Break-ups can be devastating, but these tips will help you manage yours with grace.
Sweatpants, a carton of Ben & Jerry’s, a rom-com marathon—it’s the list of stereotypical break-up binges. Haven’t most people been there? While these things may feel cathartic in the short-term aftermath (Chunky Monkey! When Harry Met Sally!), they probably won’t help you accomplish much spiritual healing when your heart is aching. And when you’re feeling low, it’s especially important to center yourself, even if blocking out the world with another viewing of While You Were Sleeping or Notting Hill is all you want to do.
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But centering yourself is tough even on your brightest of days. So you might need some help. Enter: our brain trust of break-up experts. We mined the best advice from Suzanne Fisher, an interfaith minister based in the Richmond, Virginia area; David Routt, a licensed professional counselor and lay minister in Caldwell, Idaho; and Audrey Hope, a spiritual director in Los Angeles. What they had to say will help you get over your heartbreak in a truly restorative way.
1. Ask why this person & evaluate what you learned
During the throes of falling in love, you’re probably not prioritizing reflection. (You’re too busy falling!) Now that you’ve landed, you should set time aside to process your relationship. Because no matter why or how a relationship ends, there are valuable things that you can learn about yourself from it.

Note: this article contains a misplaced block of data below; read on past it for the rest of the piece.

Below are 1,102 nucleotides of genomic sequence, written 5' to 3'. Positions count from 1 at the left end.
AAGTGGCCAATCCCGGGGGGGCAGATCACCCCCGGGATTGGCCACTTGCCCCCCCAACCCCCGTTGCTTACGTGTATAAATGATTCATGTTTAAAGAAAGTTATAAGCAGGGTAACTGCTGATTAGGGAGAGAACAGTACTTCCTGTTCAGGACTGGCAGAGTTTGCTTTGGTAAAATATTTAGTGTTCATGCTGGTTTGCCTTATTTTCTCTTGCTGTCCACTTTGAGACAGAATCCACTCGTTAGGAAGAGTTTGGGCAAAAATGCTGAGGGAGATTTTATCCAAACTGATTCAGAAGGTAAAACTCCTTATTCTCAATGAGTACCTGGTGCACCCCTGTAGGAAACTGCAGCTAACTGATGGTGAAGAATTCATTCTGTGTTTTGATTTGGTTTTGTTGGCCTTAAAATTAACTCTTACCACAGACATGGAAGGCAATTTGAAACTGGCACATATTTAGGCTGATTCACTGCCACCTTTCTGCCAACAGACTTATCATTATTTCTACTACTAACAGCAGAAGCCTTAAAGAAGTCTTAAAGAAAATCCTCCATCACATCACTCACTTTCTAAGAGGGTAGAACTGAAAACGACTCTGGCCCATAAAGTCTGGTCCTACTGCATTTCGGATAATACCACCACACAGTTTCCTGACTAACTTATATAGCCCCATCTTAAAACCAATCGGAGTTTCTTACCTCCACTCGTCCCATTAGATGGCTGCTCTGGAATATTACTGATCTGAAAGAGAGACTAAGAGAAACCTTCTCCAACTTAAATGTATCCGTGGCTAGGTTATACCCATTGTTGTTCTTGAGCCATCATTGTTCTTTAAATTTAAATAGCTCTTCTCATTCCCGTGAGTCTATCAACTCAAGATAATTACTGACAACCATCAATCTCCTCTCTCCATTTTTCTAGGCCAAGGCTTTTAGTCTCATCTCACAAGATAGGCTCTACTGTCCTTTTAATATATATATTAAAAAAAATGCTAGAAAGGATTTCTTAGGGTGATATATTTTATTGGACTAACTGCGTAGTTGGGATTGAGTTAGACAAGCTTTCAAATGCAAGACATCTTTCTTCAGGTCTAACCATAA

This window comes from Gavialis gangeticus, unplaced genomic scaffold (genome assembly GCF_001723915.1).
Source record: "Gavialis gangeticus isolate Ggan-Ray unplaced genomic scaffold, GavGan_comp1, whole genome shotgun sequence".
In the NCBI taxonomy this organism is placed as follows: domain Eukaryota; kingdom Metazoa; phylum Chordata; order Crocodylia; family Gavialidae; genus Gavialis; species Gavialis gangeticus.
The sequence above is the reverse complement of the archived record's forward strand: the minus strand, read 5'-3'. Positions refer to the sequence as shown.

Fisher says one of the most important steps after a break-up is to reflect on why this specific relationship was so meaningful for you in the first place. Attraction isn’t a completely random event: you made a decision to date someone based on lots of factors. So think about the deeper reasons you were attracted to this person: What were the real reasons you pursued this particular relationship? Was there something inside of you that felt healed or filled by this person? What do you feel is missing in your spiritual and emotional life now that they’re gone?
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“We are here on Schoolhouse Earth to learn lessons and grow—although many times when our lessons come hard and fast, we end up wanting nothing more than recess,” says Fisher. Every break-up can tell us something about ourselves because, “we tend to bring people into our lives who can help us learn the lessons our inner guide feels we need to learn.”
Try writing down your thoughts, or, if that doesn’t help you find answers, Routt recommends reading the book Why We Pick the Mates We Do by Anne Teachworth for guidance.
“In order to break the cycle of ‘bad’ relationships, it is sometimes helpful to understand where our desire to enter these relationships comes from,” says Routt. “Teachworth explains that we tend to model behaviors and relationships that were modeled for us.”
|It’s important to question what qualities you don’t want to face again in a romantic relationship.”|